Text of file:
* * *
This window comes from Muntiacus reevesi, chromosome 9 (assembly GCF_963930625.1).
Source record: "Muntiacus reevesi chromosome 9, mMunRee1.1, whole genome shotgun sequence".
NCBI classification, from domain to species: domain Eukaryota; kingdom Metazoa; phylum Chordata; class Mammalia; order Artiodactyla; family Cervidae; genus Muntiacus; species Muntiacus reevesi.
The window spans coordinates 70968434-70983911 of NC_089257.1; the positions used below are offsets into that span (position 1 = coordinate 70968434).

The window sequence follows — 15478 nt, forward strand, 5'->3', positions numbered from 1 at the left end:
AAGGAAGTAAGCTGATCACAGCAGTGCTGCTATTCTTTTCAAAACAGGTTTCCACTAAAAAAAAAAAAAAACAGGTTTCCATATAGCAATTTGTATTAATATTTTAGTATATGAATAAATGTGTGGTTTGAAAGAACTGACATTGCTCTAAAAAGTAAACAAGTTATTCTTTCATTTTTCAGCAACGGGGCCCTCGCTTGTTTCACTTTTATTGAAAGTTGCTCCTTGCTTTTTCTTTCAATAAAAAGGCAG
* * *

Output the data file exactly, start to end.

This window comes from Muntiacus reevesi, chromosome 9 (assembly GCF_963930625.1).
Source record: "Muntiacus reevesi chromosome 9, mMunRee1.1, whole genome shotgun sequence".
NCBI classification, from domain to species: domain Eukaryota; kingdom Metazoa; phylum Chordata; class Mammalia; order Artiodactyla; family Cervidae; genus Muntiacus; species Muntiacus reevesi.
The window spans coordinates 70968434-70983911 of NC_089257.1; the positions used below are offsets into that span (position 1 = coordinate 70968434).

The window sequence follows — 15478 nt, forward strand, 5'->3', positions numbered from 1 at the left end:
AAGGAAGTAAGCTGATCACAGCAGTGCTGCTATTCTTTTCAAAACAGGTTTCCACTAAAAAAAAAAAAAAACAGGTTTCCATATAGCAATTTGTATTAATATTTTAGTATATGAATAAATGTGTGGTTTGAAAGAACTGACATTGCTCTAAAAAGTAAACAAGTTATTCTTTCATTTTTCAGCAACGGGGCCCTCGCTTGTTTCACTTTTATTGAAAGTTGCTCCTTGCTTTTTCTTTCAATAAAAAGGCAG